ornament: originated from the Greek kosmos,meaning universe.
the concept term kosmos is related to order, ornament and universe.
I have found an amazing book on ornament, written by Kent Bloomer, The Ornament.
the passage quoted below is from the book mentioned.
"for the ancient Greeks, the words Kosmos was set in contrast to the word Chaos. Chaos preceded the emergence of the world as we know it, but was succeeded by Cosmos, which manifested the profound order of the world and the totality of its natural phenomena. In that respect, Cosmos made possible the knowable and thus the visible structure of the universe as the latter established the relations between its elements and its inhabitants. We might say that Cosmos could be represented as a consensus, a magnificient diagram, a universal, a universal tapestry, a comphrehensive text, or, in the light of architecture, a supreme temple. Cosmic articles expelled chaos and revealed order.
In pre-Socratic culture, the totality of the universe was generally thought to be constituted by the Earth, the Heavens, and Eros. Eros is the god of love, and in antiquity the origin of the world was expressed in an act of procreation. Love was a uniting power that, treated either as a divinity or an idea, was responsible for the organization of the whole Cosmos and the achievement of union out of Chaos. In the beginning, Eros appeared and transformed the decomposed, dark, and stormy chasm of Chaos into the creation of the world. Elements formerly scattered were united into a productive embrace, and thus the earth and skies, the wet and the dry, the hot and the cold were nurtured into specific locations, ranks, and degrees of animation. Eros was also described as intransigent, unconquerable, wandering and among the dwellers of the wilderness capable of inciting madness and convertingjustice to evil. But those attributes did not prevent Eros from performing as an organizing force capable of controlling strife and conflict. Thus the forces of love and strife came to be understood as everlasting cycles that, like life, death, and the seasons, were to be manifested by visual figures that evoked rhythm and temporality. This vibrant world picture of order gained from desire, union, and rhythm was implicated with the earliest concepts of ornament, just as today rhythm is still poetically associated with feelings of unity.
In the ancient sense, Eros was an external agent, someone or something that could intervene to control the potentially chaotic entities of earth and sky.
Ornament...like a force that unites and transforms conflicting worldly elements."
for my recent project I am working on, I was looking for the origin of floral design. why there appeared the tendency to depict nature? It is a rather wide question, I know. Anyway, the things I have found are more interesting than the question. I have read through a couple of books on the origin of gardens, like Quest for Paradise and The Garden of Eden. As their title suggest, the building of gardens is strongly associated with the recreating the Garden of Eden,the moment before Adam and Eve fell into the world, before the world was scattered, before we lost the innocence. Garden of Eden is conceived as a place where all nature served Adam. With the first sin, with the first knowledge man was expelled from that heavenly life.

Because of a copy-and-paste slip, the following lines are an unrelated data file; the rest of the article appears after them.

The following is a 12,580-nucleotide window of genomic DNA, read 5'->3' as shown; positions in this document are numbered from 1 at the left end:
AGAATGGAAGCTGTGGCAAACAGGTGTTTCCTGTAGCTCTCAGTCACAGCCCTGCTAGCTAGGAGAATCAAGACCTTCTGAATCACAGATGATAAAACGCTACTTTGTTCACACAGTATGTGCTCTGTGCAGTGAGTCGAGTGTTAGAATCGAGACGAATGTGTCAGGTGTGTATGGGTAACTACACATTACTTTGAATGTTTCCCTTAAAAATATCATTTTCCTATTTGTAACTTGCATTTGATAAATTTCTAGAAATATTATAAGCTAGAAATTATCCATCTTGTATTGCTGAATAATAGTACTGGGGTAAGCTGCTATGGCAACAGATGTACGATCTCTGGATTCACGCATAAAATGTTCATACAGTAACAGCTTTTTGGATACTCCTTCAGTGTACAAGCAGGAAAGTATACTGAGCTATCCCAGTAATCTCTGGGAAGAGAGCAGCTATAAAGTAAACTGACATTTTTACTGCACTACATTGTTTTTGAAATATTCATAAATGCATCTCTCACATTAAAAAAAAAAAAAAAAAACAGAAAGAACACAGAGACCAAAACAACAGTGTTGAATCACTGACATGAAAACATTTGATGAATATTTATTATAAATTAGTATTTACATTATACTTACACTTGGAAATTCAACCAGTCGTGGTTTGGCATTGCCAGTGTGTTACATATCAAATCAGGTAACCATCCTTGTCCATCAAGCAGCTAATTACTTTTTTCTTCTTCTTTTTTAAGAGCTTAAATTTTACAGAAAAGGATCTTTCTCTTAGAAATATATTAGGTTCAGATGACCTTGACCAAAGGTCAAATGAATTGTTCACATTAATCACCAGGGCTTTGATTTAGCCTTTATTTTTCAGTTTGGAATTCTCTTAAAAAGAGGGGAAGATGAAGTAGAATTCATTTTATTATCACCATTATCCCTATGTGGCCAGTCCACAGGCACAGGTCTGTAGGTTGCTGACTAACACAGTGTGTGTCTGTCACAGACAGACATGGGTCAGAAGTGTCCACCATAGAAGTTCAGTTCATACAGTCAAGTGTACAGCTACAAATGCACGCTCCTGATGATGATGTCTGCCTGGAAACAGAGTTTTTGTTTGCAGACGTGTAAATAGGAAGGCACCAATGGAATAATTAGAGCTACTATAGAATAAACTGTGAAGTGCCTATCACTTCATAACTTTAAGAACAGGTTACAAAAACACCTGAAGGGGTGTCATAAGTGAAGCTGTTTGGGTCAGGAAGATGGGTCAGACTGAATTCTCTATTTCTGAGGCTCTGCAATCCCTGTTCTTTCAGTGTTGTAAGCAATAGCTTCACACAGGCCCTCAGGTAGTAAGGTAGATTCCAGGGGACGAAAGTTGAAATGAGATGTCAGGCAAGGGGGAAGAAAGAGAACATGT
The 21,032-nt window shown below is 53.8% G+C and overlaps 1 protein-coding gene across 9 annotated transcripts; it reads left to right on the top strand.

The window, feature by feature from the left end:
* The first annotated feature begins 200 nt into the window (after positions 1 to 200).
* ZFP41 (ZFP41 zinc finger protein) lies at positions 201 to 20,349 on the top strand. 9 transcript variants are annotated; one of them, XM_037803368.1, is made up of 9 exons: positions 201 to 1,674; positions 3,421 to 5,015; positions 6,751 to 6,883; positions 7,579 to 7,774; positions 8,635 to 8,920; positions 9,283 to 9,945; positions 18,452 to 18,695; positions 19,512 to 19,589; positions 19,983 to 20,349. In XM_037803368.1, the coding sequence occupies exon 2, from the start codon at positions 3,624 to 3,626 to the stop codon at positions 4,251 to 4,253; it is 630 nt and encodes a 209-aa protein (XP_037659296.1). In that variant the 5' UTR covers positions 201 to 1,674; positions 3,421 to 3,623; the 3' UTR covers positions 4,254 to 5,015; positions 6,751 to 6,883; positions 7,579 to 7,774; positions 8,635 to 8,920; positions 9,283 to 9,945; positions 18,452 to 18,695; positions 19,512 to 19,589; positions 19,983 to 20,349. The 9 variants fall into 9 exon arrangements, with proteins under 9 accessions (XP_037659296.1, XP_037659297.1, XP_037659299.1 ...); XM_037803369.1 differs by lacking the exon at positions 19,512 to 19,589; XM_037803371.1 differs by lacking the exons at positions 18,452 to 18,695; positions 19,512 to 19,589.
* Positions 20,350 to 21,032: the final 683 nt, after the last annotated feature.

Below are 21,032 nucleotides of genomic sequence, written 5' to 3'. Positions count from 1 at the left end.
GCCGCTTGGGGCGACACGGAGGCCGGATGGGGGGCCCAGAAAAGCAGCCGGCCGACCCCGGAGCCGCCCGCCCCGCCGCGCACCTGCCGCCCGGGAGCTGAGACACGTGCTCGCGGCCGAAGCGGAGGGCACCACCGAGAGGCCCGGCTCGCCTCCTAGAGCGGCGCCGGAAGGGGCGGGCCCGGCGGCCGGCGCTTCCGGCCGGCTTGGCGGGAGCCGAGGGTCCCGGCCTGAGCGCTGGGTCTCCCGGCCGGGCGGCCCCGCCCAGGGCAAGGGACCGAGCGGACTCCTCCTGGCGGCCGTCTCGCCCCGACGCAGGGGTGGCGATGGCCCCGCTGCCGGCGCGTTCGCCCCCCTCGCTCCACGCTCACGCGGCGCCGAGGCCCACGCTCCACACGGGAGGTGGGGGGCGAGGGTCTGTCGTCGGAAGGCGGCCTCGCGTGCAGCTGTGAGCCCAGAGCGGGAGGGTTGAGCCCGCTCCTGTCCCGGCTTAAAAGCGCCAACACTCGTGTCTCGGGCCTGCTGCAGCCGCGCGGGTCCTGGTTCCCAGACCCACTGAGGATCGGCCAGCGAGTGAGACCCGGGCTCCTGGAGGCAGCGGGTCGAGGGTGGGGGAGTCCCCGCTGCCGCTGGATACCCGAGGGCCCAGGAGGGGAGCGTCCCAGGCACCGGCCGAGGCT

all the idea behind the botanical garden was, for most, the recreate that heavenly garden, that's why they began to collect different kinds of plants from all over the world, to establish the unity of the scattered world. this is also the idea behind the zoo, animals used to serve Adam in the garden of Eden before the Fall. And now in the zoo they are reenacting their role in the Eden, to be under the rule of man.That is what John Prest says in his book The Garden of Eden: The Botanic Garden and the Re-creation of eden.
the botanical garden has also been the origin of science. In a rather odd way, the story of the Fall repeats itself in a reverse fashion. Once expelled from the Eden for his desire for knowledge, now he returns to it through the knowledge.
The Islamic gardens also have a similar motive in creating gardens. they are creating the paradise that is promised for professed Muslim. but they are not recreating the garden of eden. (I am a little confused about the "eden" and "paradise" to be honest. Türkçede bir tane cennet var. ve de islamda ilk günah olmadığından olsa gerek, cennet bahçesini yeniden yaratmak değil, vaad edilen cenneti yaratmak söz konusu. tabi yaratmak tam da karşılamıyor bu eylemi. zira şirk koşmak demek yaratmak. ne peki bu fiil?)
and the rugs, carpets, and prayer rugs in Islamic countries do most of the time represents the paradise. an idealized piece of land, a promised land, a place that is not here, a point of hope, escape if you like.